The reprehension came after a three-day summit of G7 leaders in Britain that also called on Moscow to “stop its destabilising behaviour and malign activities” and conduct an investigation into the use of chemical weapons on Russian soil.

According to a communique issued after the conclusion of the leaders’ summit, the Group of Seven stated that

We reaffirm our call on Russia to stop its destabilising behaviour and malign activities, including its interference in other countries’ democratic systems, and to fulfil its international human rights obligations and commitments. In particular, we call on Russia to urgently investigate and credibly explain the use of a chemical weapon on its soil, to end its systematic crackdown on independent civil society and media, and to identify, disrupt, and hold to account those within its borders who conduct ransomware attacks, abuse virtual currency to launder ransoms, and other cybercrimes.


Additionally, the group reaffirmed its commitment to further understanding of how international law applies to cyberspace, and to work together to address the “escalating shared threat” from ransomware gangs.

We call on all states to urgently identify and disrupt ransomware criminal networks operating from within their borders, and hold those networks accountable for their actions.


The leaders also committed to ongoing collaboration towards a “trusted, values-driven digital ecosystem” as well as an “open, interoperable, reliable and secure internet” that is unfragmented and supports freedom, innovation and trust to empower users.

The summit further addressed issues around Internet safety and countering far-right hate speech, whilst protecting fundamental human rights and freedoms such as freedom of speech and expression.

For its part, Russia points out that cybercriminals operate worldwide, and denies that it is harbouring cybercriminals.

However, Lindy Cameron, head of the UK’s National Cyber Security Centre, declared that “these criminals don’t exist in a vacuum. They are often enabled and facilitated by states acting with impunity.”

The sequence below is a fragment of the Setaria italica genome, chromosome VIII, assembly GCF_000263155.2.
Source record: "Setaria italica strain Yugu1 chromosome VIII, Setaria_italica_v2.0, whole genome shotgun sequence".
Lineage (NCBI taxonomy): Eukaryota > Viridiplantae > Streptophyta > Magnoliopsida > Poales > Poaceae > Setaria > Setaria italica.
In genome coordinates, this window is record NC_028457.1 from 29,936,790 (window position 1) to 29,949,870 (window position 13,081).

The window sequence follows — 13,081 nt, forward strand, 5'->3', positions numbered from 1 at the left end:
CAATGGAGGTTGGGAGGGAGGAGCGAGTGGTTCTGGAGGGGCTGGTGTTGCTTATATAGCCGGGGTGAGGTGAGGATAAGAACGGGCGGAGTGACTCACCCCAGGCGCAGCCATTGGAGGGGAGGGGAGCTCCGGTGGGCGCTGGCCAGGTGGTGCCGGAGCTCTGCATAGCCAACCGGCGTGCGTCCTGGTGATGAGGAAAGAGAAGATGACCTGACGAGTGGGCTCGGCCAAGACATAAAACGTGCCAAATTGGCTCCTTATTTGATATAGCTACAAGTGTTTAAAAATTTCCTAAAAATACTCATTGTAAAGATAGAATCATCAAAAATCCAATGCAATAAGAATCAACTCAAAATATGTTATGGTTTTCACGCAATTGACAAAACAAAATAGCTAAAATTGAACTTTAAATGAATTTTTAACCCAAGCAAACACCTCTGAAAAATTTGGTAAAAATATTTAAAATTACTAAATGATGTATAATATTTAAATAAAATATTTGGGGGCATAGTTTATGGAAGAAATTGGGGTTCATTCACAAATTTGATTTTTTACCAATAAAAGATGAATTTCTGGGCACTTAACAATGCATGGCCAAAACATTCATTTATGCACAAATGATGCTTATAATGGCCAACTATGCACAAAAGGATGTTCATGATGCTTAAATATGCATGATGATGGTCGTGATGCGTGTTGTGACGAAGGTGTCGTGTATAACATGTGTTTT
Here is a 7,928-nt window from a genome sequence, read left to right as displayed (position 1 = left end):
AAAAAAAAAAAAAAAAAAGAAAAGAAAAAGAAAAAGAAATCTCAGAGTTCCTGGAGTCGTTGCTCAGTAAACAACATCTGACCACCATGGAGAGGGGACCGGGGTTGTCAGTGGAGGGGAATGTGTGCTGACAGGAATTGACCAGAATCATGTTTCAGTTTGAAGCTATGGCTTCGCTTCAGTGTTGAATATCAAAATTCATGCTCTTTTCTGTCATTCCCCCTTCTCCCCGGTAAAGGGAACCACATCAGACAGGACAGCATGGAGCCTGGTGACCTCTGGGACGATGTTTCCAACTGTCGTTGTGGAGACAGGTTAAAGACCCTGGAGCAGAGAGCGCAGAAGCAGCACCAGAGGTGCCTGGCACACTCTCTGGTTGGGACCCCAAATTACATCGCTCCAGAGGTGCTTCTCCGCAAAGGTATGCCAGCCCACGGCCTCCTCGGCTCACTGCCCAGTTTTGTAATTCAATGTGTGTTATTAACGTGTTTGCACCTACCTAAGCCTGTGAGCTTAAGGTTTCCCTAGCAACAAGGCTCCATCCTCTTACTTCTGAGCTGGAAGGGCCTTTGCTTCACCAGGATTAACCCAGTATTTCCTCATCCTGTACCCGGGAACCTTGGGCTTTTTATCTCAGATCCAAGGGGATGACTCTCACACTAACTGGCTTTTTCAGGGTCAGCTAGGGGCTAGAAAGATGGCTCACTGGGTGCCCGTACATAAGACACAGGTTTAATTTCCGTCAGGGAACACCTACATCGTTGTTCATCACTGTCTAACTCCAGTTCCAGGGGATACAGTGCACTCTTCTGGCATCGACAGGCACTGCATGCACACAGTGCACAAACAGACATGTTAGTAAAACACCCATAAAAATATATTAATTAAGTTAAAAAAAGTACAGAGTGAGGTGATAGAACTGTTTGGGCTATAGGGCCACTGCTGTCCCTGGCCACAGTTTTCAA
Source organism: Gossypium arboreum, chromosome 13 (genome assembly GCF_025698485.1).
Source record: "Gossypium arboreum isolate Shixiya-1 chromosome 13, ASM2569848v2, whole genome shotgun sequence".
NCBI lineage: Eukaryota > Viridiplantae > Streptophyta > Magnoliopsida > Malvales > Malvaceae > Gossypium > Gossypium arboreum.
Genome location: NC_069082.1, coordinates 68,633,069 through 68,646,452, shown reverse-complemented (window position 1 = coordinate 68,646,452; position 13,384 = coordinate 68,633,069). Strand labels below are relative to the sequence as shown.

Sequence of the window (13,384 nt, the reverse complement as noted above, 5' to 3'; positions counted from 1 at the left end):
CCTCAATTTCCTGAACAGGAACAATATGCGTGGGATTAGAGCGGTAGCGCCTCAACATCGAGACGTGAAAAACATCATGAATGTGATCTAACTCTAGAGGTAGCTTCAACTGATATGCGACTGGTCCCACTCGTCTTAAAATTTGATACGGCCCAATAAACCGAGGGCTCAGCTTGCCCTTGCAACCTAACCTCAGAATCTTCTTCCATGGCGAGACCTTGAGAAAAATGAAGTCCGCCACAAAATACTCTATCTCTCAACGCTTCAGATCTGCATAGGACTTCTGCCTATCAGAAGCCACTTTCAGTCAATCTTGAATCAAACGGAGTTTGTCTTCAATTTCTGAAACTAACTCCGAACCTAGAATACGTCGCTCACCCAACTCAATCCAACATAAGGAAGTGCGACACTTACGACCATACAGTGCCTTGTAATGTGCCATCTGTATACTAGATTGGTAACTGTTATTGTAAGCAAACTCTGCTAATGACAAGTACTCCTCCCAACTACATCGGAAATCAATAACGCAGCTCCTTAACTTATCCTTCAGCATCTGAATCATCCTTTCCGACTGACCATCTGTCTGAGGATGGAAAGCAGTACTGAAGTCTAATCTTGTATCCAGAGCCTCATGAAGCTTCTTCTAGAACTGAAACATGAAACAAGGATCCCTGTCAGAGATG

Cameron is likely to be right that most ransomware attacks are the work of criminal gangs rather than state-sponsored. Nevertheless, it is important to make sure that no countries are turning a blind eye to ransomware gangs who may be intentionally avoiding hitting targets close to home, in order to allow them free reign to make millions of dollars attacking organizations overseas.

This call to action comes in the wake of the Colonial Pipeline hack and mounting damage caused by threat actors. Last week, the U.S. Department of Justice announced that it is elevating investigations of ransomware attacks to a similar priority as terrorism.

In a fact sheet published over the weekend, the White House declared the United States’ commitment to fighting ransomware operations together with the other G7 member states.

In just the last few weeks there have been several significant cyber intrusions affecting many G7 and other nations’ critical infrastructure, manufacturing and electronics firms, and hospitals. These transnational criminal enterprises leverage infrastructure, virtual currency, and money laundering networks, and target victims all over the globe, often operating from geographic locations that offer a permissive environment for carrying out such malicious cyber activities.


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